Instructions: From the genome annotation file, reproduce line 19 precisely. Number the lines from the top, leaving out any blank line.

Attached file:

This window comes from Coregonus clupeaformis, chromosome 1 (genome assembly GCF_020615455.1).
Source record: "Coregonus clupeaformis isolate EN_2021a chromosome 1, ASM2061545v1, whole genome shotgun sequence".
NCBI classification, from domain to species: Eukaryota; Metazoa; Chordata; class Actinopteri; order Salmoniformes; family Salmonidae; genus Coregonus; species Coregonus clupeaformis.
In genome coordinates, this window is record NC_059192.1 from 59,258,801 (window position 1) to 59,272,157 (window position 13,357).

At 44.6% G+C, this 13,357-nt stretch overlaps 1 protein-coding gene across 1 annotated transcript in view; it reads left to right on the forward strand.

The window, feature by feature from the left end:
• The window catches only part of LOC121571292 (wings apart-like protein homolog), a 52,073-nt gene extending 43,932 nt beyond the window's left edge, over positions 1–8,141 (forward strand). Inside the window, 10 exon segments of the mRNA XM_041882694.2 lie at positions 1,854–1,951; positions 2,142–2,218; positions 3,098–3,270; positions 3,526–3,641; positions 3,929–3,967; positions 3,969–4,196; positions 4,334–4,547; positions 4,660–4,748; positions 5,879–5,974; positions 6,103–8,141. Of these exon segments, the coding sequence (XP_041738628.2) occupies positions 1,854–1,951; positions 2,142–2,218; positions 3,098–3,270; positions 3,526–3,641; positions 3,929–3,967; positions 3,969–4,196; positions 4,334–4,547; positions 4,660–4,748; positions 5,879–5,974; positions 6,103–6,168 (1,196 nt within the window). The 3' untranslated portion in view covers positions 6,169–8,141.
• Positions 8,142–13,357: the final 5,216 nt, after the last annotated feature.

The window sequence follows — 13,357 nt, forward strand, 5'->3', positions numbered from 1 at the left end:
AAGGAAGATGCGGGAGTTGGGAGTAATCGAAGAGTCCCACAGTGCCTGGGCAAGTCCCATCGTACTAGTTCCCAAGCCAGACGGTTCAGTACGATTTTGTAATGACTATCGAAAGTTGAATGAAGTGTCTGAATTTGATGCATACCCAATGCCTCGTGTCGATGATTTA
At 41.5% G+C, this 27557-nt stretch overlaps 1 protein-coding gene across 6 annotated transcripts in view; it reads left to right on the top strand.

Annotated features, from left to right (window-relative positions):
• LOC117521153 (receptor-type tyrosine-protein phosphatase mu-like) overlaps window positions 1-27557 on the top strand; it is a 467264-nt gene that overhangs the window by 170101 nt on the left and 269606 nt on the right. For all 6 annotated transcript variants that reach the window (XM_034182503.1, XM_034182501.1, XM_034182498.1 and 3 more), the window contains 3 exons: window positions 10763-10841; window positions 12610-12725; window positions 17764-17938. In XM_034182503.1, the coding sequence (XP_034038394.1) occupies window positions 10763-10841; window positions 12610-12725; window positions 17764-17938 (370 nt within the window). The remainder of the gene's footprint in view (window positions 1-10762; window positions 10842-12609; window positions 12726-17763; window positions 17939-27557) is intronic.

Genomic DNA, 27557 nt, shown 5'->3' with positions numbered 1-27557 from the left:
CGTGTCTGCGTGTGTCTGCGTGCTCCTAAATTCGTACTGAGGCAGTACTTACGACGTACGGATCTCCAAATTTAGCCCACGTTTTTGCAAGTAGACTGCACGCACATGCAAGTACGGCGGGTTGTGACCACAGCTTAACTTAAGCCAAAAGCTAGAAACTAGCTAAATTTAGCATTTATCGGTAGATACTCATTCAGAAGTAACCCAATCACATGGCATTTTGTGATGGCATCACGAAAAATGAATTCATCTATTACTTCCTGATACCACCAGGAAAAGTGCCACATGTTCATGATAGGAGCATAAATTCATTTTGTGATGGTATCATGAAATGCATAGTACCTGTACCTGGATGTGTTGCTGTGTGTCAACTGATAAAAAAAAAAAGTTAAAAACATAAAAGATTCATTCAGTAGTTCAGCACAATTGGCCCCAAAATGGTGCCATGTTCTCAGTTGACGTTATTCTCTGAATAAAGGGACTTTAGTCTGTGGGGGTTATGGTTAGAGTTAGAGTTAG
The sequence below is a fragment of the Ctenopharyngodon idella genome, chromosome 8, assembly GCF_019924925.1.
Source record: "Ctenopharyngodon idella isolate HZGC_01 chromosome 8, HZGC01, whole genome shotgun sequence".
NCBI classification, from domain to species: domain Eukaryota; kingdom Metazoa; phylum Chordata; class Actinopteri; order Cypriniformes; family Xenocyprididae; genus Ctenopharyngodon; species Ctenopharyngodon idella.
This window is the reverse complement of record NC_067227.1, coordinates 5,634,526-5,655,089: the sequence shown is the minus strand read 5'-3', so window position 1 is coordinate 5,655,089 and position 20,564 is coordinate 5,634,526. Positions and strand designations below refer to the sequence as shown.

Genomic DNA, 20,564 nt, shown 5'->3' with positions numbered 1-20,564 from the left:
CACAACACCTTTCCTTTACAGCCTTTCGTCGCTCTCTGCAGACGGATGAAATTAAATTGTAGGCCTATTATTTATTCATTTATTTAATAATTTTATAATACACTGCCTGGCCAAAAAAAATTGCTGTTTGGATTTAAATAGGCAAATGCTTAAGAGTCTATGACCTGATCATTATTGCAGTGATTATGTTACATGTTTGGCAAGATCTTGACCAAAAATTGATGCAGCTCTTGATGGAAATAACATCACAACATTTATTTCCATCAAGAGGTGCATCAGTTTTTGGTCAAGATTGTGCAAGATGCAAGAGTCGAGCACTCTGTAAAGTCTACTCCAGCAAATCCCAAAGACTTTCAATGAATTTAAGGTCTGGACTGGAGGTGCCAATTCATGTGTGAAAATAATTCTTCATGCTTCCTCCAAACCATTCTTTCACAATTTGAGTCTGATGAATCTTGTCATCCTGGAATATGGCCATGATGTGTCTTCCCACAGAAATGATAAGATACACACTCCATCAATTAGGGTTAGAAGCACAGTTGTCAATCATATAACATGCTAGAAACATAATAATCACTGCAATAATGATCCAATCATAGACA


This window is the reverse complement of record NC_067227.1, coordinates 5,634,526-5,655,089: the sequence shown is the minus strand read 5'-3', so window position 1 is coordinate 5,655,089 and position 20,564 is coordinate 5,634,526. Positions and strand designations below refer to the sequence as shown.